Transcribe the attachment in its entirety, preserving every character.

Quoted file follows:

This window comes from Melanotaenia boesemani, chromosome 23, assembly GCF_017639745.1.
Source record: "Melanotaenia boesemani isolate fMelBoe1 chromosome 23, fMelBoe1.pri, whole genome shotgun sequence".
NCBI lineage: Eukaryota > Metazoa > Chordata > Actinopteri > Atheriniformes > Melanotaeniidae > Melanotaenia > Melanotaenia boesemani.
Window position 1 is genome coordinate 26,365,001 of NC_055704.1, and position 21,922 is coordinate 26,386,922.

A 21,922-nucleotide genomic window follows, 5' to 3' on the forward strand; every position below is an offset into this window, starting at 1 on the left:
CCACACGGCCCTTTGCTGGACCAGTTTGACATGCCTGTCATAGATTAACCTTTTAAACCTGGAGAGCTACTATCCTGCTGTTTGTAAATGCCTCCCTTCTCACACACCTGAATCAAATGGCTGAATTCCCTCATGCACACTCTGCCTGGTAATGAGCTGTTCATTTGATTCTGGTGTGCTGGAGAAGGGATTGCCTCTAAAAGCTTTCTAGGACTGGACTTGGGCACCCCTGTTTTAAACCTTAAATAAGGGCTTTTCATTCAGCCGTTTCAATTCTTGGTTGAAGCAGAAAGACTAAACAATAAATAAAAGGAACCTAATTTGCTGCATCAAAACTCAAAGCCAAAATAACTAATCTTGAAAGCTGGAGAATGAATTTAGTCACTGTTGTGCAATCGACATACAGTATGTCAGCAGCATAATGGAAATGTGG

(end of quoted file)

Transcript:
This window comes from Melanotaenia boesemani, chromosome 23, assembly GCF_017639745.1.
Source record: "Melanotaenia boesemani isolate fMelBoe1 chromosome 23, fMelBoe1.pri, whole genome shotgun sequence".
NCBI lineage: Eukaryota > Metazoa > Chordata > Actinopteri > Atheriniformes > Melanotaeniidae > Melanotaenia > Melanotaenia boesemani.
Window position 1 is genome coordinate 26,365,001 of NC_055704.1, and position 21,922 is coordinate 26,386,922.

A 21,922-nucleotide genomic window follows, 5' to 3' on the forward strand; every position below is an offset into this window, starting at 1 on the left:
CCACACGGCCCTTTGCTGGACCAGTTTGACATGCCTGTCATAGATTAACCTTTTAAACCTGGAGAGCTACTATCCTGCTGTTTGTAAATGCCTCCCTTCTCACACACCTGAATCAAATGGCTGAATTCCCTCATGCACACTCTGCCTGGTAATGAGCTGTTCATTTGATTCTGGTGTGCTGGAGAAGGGATTGCCTCTAAAAGCTTTCTAGGACTGGACTTGGGCACCCCTGTTTTAAACCTTAAATAAGGGCTTTTCATTCAGCCGTTTCAATTCTTGGTTGAAGCAGAAAGACTAAACAATAAATAAAAGGAACCTAATTTGCTGCATCAAAACTCAAAGCCAAAATAACTAATCTTGAAAGCTGGAGAATGAATTTAGTCACTGTTGTGCAATCGACATACAGTATGTCAGCAGCATAATGGAAATGTGG